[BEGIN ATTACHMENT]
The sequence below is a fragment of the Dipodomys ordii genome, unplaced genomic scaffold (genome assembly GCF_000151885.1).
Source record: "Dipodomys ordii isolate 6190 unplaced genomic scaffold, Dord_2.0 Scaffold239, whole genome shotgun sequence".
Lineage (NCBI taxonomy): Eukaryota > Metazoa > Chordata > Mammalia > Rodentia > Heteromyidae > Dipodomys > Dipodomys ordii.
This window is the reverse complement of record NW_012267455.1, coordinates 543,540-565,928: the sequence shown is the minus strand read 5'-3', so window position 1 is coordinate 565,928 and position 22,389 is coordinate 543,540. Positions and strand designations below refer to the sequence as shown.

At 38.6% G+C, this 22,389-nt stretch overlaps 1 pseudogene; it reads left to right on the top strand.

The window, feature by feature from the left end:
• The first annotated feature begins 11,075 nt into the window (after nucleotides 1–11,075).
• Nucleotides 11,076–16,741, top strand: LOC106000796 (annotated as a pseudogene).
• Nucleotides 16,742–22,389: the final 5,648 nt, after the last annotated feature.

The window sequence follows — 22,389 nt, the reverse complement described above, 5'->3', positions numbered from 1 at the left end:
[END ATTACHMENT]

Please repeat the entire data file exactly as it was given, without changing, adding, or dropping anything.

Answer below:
The sequence below is a fragment of the Dipodomys ordii genome, unplaced genomic scaffold (genome assembly GCF_000151885.1).
Source record: "Dipodomys ordii isolate 6190 unplaced genomic scaffold, Dord_2.0 Scaffold239, whole genome shotgun sequence".
Lineage (NCBI taxonomy): Eukaryota > Metazoa > Chordata > Mammalia > Rodentia > Heteromyidae > Dipodomys > Dipodomys ordii.
This window is the reverse complement of record NW_012267455.1, coordinates 543,540-565,928: the sequence shown is the minus strand read 5'-3', so window position 1 is coordinate 565,928 and position 22,389 is coordinate 543,540. Positions and strand designations below refer to the sequence as shown.

At 38.6% G+C, this 22,389-nt stretch overlaps 1 pseudogene; it reads left to right on the top strand.

The window, feature by feature from the left end:
• The first annotated feature begins 11,075 nt into the window (after nucleotides 1–11,075).
• Nucleotides 11,076–16,741, top strand: LOC106000796 (annotated as a pseudogene).
• Nucleotides 16,742–22,389: the final 5,648 nt, after the last annotated feature.

The window sequence follows — 22,389 nt, the reverse complement described above, 5'->3', positions numbered from 1 at the left end: